Wednesday, February 19, 2020

New OPUS grant for the Primack Lab.

By Richard B. Primack

“My only integral experience is in my vision”
—Henry David Thoreau

We recently received a new National Science Foundation grant through the OPUS program entitled, “The impacts of changing phenology on species, ecological interactions, and conservation.” OPUS is an acronym for Opportunities for Promoting Understanding through Synthesis.

This project will allow my former students and I to write a series of review articles on topics related to our research activities on climate change, phenology, sampling biases with historical data, ecological mismatches, botanical gardens and conservation.  

Euonymus oxyphyllus growing at the Arnold Arboretum. 

The project will also assist us to make our research datasets publicly available, along with the metadata needed to use this data in other research projects. For example, for the past 17 years we have been gathering data on the flowering times, leafing out times, and bird arrival times in Concord, MA, building on the observations of Henry David Thoreau.  We have also been accumulating data on how the abundance of plants species has been changing over time Concord. This data will soon be available on-line.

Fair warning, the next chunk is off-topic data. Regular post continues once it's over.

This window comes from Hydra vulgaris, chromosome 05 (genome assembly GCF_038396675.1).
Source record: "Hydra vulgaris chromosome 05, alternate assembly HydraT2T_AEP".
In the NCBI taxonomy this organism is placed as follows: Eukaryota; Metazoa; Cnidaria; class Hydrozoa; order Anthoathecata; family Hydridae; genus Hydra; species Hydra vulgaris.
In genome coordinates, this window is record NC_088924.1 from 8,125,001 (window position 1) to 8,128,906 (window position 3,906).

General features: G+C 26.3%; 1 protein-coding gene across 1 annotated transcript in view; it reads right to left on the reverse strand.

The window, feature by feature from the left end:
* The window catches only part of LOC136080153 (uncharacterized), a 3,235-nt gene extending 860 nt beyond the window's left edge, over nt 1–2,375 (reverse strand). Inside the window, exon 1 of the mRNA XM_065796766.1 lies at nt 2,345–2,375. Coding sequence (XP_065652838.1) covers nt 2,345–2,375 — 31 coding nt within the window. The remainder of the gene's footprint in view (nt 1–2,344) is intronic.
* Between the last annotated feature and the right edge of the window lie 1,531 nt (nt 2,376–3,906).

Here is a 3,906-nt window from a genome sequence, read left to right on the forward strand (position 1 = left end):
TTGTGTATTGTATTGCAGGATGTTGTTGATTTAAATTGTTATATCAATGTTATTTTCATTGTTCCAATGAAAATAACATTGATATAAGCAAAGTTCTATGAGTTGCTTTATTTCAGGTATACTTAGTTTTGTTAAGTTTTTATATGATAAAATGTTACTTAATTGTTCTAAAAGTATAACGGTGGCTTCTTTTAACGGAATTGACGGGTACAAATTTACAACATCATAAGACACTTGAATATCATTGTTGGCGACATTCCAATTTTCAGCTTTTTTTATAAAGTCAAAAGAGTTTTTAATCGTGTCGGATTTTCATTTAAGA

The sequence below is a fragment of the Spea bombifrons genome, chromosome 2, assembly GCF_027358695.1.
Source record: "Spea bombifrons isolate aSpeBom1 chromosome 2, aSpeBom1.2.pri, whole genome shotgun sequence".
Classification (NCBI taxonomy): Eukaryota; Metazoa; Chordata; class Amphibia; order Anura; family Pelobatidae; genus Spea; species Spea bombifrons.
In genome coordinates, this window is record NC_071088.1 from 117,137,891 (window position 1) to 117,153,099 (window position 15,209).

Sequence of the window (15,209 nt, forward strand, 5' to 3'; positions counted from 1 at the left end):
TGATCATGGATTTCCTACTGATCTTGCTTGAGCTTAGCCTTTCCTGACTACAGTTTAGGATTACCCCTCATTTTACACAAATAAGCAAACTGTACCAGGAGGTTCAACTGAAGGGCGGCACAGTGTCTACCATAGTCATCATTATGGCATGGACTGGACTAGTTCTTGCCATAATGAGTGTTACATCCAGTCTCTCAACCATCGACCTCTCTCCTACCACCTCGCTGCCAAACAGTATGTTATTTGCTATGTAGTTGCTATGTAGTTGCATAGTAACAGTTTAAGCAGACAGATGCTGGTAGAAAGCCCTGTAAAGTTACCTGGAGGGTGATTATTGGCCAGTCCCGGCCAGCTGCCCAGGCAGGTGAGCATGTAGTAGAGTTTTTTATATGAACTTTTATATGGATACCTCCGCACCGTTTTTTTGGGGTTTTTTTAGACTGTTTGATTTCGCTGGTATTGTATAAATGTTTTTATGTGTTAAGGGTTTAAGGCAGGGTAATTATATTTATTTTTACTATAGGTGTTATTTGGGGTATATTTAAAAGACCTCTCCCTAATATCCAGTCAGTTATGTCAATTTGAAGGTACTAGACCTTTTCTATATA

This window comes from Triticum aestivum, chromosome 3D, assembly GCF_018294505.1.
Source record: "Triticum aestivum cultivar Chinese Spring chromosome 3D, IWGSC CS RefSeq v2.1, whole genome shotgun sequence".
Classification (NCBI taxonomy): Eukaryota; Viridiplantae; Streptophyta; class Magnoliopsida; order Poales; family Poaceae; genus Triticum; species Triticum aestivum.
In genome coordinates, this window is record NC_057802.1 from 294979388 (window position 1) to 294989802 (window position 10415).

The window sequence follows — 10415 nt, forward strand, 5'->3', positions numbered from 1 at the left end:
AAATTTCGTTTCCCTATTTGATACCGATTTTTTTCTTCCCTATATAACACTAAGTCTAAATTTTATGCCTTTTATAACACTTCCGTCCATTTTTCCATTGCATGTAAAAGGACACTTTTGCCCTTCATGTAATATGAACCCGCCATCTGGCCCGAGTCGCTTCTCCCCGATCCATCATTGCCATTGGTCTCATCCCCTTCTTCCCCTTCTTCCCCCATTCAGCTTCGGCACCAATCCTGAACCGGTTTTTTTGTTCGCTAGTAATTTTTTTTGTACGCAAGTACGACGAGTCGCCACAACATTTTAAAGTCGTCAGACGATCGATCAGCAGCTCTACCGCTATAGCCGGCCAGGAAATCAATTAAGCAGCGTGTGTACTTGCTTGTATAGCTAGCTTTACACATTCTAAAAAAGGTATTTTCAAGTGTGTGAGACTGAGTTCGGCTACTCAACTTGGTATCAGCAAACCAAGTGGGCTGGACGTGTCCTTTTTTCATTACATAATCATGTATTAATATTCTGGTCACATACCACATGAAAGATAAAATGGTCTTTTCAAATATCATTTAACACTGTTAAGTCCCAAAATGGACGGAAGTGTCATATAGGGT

Cherry blossom festival in Tokyo. 

Datasets from elsewhere in the USA and other countries where we have worked, including China, South Korea, Japan, and Germany, will similarly be available on-line. This includes the network of eight botanical gardens that monitored the phenology of over 1600 species of woody plants.

Wednesday, February 12, 2020

Wildflowers have a fear of trees! A new project begins.

by Richard B. Primack

“Don't be afraid that your life will end, be afraid that it will never begin!”
-Henry David Thoreau

We have received a new NSF-funded project to determine if trees in the eastern United States, like oaks and maples, respond more rapidly to a warming climate than spring woodland wildflowers, like trout lilies and anemones. If so, the wildflowers might be getting shaded out in spring, reducing their ability to mature their fruits in summer and to grow and flower in later years. This is an example of an ecological mismatch between different species, in this case trees and wildflowers, and could lead to the decline of woodland wildflowers.

Trees such as this big-toothed aspen are leafing out earlier in the spring.

This work builds on the observations of famous environmental philosopher Henry David Thoreau from the 1850s in Concord, MA, combined with our own observations from 2004 to the present, which show that trees leaf out earlier now than in the past and wildflowers are flowering earlier.